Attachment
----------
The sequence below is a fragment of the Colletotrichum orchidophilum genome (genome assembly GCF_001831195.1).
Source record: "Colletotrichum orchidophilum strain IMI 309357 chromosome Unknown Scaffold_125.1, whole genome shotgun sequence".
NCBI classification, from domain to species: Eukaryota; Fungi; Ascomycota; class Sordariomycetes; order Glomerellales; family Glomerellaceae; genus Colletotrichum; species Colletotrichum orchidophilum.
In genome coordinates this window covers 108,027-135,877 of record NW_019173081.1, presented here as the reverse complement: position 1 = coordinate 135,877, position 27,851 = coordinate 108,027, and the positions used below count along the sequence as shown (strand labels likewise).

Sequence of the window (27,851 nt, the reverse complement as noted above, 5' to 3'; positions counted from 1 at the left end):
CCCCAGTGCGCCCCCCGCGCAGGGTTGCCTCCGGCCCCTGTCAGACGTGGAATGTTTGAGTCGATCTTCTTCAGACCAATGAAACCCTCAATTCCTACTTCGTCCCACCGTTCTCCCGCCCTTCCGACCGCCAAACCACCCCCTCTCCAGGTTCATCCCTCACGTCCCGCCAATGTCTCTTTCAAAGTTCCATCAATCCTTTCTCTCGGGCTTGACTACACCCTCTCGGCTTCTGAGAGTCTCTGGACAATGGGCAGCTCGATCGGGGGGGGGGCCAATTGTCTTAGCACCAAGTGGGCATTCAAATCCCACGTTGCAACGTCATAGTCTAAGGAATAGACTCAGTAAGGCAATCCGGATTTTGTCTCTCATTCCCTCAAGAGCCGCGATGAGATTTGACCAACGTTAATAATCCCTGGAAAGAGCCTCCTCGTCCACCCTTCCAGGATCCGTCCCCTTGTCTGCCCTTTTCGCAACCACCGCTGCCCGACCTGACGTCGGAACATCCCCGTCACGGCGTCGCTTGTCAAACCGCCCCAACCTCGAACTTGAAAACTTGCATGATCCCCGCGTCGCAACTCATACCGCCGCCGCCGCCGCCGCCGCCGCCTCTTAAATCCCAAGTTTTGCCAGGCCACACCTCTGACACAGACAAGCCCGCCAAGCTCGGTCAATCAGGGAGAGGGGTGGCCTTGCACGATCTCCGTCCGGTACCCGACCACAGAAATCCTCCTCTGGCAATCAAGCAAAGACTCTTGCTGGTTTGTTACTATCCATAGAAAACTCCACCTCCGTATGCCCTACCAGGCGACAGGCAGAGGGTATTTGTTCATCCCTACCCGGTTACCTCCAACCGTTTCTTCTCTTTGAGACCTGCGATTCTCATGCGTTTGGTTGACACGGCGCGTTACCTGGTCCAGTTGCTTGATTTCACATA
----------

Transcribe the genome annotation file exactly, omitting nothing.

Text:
The sequence below is a fragment of the Colletotrichum orchidophilum genome (genome assembly GCF_001831195.1).
Source record: "Colletotrichum orchidophilum strain IMI 309357 chromosome Unknown Scaffold_125.1, whole genome shotgun sequence".
NCBI classification, from domain to species: Eukaryota; Fungi; Ascomycota; class Sordariomycetes; order Glomerellales; family Glomerellaceae; genus Colletotrichum; species Colletotrichum orchidophilum.
In genome coordinates this window covers 108,027-135,877 of record NW_019173081.1, presented here as the reverse complement: position 1 = coordinate 135,877, position 27,851 = coordinate 108,027, and the positions used below count along the sequence as shown (strand labels likewise).

Sequence of the window (27,851 nt, the reverse complement as noted above, 5' to 3'; positions counted from 1 at the left end):
CCCCAGTGCGCCCCCCGCGCAGGGTTGCCTCCGGCCCCTGTCAGACGTGGAATGTTTGAGTCGATCTTCTTCAGACCAATGAAACCCTCAATTCCTACTTCGTCCCACCGTTCTCCCGCCCTTCCGACCGCCAAACCACCCCCTCTCCAGGTTCATCCCTCACGTCCCGCCAATGTCTCTTTCAAAGTTCCATCAATCCTTTCTCTCGGGCTTGACTACACCCTCTCGGCTTCTGAGAGTCTCTGGACAATGGGCAGCTCGATCGGGGGGGGGGCCAATTGTCTTAGCACCAAGTGGGCATTCAAATCCCACGTTGCAACGTCATAGTCTAAGGAATAGACTCAGTAAGGCAATCCGGATTTTGTCTCTCATTCCCTCAAGAGCCGCGATGAGATTTGACCAACGTTAATAATCCCTGGAAAGAGCCTCCTCGTCCACCCTTCCAGGATCCGTCCCCTTGTCTGCCCTTTTCGCAACCACCGCTGCCCGACCTGACGTCGGAACATCCCCGTCACGGCGTCGCTTGTCAAACCGCCCCAACCTCGAACTTGAAAACTTGCATGATCCCCGCGTCGCAACTCATACCGCCGCCGCCGCCGCCGCCGCCGCCTCTTAAATCCCAAGTTTTGCCAGGCCACACCTCTGACACAGACAAGCCCGCCAAGCTCGGTCAATCAGGGAGAGGGGTGGCCTTGCACGATCTCCGTCCGGTACCCGACCACAGAAATCCTCCTCTGGCAATCAAGCAAAGACTCTTGCTGGTTTGTTACTATCCATAGAAAACTCCACCTCCGTATGCCCTACCAGGCGACAGGCAGAGGGTATTTGTTCATCCCTACCCGGTTACCTCCAACCGTTTCTTCTCTTTGAGACCTGCGATTCTCATGCGTTTGGTTGACACGGCGCGTTACCTGGTCCAGTTGCTTGATTTCACATA